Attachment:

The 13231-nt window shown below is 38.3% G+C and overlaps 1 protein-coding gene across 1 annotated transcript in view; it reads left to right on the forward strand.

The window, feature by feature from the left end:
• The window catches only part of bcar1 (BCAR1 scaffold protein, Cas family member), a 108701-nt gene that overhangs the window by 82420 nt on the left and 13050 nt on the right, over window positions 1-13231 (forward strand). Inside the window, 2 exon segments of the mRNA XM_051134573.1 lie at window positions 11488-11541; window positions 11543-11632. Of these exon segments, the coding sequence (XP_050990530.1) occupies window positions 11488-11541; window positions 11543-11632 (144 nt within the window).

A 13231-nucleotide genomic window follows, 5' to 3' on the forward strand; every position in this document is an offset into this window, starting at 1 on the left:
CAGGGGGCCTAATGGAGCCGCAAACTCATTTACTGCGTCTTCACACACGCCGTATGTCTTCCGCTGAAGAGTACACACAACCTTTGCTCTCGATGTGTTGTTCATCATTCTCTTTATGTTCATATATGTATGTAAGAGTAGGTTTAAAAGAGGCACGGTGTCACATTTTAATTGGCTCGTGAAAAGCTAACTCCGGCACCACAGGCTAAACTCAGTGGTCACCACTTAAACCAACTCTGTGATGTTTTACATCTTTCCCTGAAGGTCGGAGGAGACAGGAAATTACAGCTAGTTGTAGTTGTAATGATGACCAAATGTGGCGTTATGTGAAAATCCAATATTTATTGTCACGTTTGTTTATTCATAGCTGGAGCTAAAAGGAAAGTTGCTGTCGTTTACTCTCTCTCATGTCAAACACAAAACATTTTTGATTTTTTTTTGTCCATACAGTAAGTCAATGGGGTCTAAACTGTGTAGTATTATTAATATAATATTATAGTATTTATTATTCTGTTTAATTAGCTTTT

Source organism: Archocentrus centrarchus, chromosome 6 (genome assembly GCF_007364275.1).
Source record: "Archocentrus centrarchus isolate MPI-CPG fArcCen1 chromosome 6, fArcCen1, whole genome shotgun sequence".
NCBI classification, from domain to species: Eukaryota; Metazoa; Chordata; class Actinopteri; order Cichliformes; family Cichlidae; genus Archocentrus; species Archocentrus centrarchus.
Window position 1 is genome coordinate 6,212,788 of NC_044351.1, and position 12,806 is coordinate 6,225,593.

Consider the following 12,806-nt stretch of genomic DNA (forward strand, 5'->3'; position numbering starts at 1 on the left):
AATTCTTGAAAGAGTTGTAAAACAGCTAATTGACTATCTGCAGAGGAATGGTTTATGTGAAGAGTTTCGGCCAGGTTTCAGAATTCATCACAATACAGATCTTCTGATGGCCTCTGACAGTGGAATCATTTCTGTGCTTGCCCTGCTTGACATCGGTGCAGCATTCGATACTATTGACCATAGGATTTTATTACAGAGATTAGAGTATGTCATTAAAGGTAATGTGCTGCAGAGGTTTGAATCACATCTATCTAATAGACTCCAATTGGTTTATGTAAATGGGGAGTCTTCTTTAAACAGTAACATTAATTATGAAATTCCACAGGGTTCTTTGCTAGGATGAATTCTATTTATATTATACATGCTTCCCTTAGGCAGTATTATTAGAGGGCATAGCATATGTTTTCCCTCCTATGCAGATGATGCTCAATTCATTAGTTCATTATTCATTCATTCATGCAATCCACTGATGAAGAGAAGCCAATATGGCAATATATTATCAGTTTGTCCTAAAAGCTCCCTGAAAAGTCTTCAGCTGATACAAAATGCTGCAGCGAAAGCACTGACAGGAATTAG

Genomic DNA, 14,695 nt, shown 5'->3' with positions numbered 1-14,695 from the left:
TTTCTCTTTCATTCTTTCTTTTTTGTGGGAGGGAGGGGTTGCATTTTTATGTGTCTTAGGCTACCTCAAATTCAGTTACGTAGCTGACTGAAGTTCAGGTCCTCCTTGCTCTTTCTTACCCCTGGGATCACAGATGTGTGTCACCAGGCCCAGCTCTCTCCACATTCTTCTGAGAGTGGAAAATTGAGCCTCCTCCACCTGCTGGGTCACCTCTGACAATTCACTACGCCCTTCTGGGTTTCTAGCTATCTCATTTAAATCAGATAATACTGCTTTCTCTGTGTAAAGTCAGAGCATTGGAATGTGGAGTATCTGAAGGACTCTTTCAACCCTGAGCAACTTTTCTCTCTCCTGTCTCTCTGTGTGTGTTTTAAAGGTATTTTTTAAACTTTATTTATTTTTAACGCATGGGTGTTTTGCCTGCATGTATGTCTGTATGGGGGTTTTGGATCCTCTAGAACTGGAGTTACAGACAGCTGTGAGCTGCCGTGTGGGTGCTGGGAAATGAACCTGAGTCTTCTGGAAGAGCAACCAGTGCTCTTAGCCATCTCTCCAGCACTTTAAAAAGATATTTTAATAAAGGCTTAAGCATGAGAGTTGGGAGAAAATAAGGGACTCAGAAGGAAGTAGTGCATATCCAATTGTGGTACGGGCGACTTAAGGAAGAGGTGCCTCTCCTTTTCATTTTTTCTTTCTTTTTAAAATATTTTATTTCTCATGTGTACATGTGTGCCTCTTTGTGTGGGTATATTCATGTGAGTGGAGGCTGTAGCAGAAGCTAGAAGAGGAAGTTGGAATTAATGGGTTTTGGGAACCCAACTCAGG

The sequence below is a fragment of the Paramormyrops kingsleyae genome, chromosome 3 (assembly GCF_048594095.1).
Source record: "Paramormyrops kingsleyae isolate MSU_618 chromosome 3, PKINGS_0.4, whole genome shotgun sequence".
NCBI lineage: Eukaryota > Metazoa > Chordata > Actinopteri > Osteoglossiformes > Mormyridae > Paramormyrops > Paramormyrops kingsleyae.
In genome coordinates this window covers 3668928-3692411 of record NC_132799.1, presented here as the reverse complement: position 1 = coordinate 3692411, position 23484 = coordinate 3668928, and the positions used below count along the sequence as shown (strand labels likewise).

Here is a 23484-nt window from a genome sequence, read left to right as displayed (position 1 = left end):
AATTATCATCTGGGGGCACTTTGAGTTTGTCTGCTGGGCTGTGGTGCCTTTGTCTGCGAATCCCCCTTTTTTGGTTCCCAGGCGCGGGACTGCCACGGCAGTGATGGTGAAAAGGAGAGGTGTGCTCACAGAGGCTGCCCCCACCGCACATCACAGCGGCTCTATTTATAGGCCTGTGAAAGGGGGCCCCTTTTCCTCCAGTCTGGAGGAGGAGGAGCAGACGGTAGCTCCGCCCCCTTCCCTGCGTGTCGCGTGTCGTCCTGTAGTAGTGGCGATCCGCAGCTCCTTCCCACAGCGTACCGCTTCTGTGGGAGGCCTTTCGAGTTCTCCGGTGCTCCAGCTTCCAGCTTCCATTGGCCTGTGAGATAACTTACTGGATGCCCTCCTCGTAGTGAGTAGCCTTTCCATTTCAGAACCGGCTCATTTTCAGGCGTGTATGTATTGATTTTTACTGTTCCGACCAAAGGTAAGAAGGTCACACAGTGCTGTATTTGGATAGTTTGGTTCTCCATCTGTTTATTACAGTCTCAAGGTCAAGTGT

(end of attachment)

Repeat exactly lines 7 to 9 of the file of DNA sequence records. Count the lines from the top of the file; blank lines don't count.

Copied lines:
Source record: "Archocentrus centrarchus isolate MPI-CPG fArcCen1 chromosome 6, fArcCen1, whole genome shotgun sequence".
NCBI classification, from domain to species: Eukaryota; Metazoa; Chordata; class Actinopteri; order Cichliformes; family Cichlidae; genus Archocentrus; species Archocentrus centrarchus.
Window position 1 is genome coordinate 6,212,788 of NC_044351.1, and position 12,806 is coordinate 6,225,593.